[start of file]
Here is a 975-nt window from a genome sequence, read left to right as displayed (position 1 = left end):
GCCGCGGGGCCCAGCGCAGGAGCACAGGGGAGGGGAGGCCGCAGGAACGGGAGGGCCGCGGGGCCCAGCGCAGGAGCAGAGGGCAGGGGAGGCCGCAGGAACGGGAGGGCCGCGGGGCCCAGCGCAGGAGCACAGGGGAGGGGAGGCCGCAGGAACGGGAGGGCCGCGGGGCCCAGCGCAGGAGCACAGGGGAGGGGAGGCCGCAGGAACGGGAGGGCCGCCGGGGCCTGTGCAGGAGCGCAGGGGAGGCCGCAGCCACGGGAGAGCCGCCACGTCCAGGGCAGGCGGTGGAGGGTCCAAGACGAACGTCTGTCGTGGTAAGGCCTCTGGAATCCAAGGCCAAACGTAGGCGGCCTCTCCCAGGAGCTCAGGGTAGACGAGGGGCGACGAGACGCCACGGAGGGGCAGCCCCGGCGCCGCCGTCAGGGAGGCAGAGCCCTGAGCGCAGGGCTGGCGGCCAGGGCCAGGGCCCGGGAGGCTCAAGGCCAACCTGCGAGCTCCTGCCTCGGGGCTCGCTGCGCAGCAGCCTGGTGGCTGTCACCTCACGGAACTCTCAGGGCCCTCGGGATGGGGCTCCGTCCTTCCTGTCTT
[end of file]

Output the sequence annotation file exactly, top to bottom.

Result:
Here is a 975-nt window from a genome sequence, read left to right as displayed (position 1 = left end):
GCCGCGGGGCCCAGCGCAGGAGCACAGGGGAGGGGAGGCCGCAGGAACGGGAGGGCCGCGGGGCCCAGCGCAGGAGCAGAGGGCAGGGGAGGCCGCAGGAACGGGAGGGCCGCGGGGCCCAGCGCAGGAGCACAGGGGAGGGGAGGCCGCAGGAACGGGAGGGCCGCGGGGCCCAGCGCAGGAGCACAGGGGAGGGGAGGCCGCAGGAACGGGAGGGCCGCCGGGGCCTGTGCAGGAGCGCAGGGGAGGCCGCAGCCACGGGAGAGCCGCCACGTCCAGGGCAGGCGGTGGAGGGTCCAAGACGAACGTCTGTCGTGGTAAGGCCTCTGGAATCCAAGGCCAAACGTAGGCGGCCTCTCCCAGGAGCTCAGGGTAGACGAGGGGCGACGAGACGCCACGGAGGGGCAGCCCCGGCGCCGCCGTCAGGGAGGCAGAGCCCTGAGCGCAGGGCTGGCGGCCAGGGCCAGGGCCCGGGAGGCTCAAGGCCAACCTGCGAGCTCCTGCCTCGGGGCTCGCTGCGCAGCAGCCTGGTGGCTGTCACCTCACGGAACTCTCAGGGCCCTCGGGATGGGGCTCCGTCCTTCCTGTCTT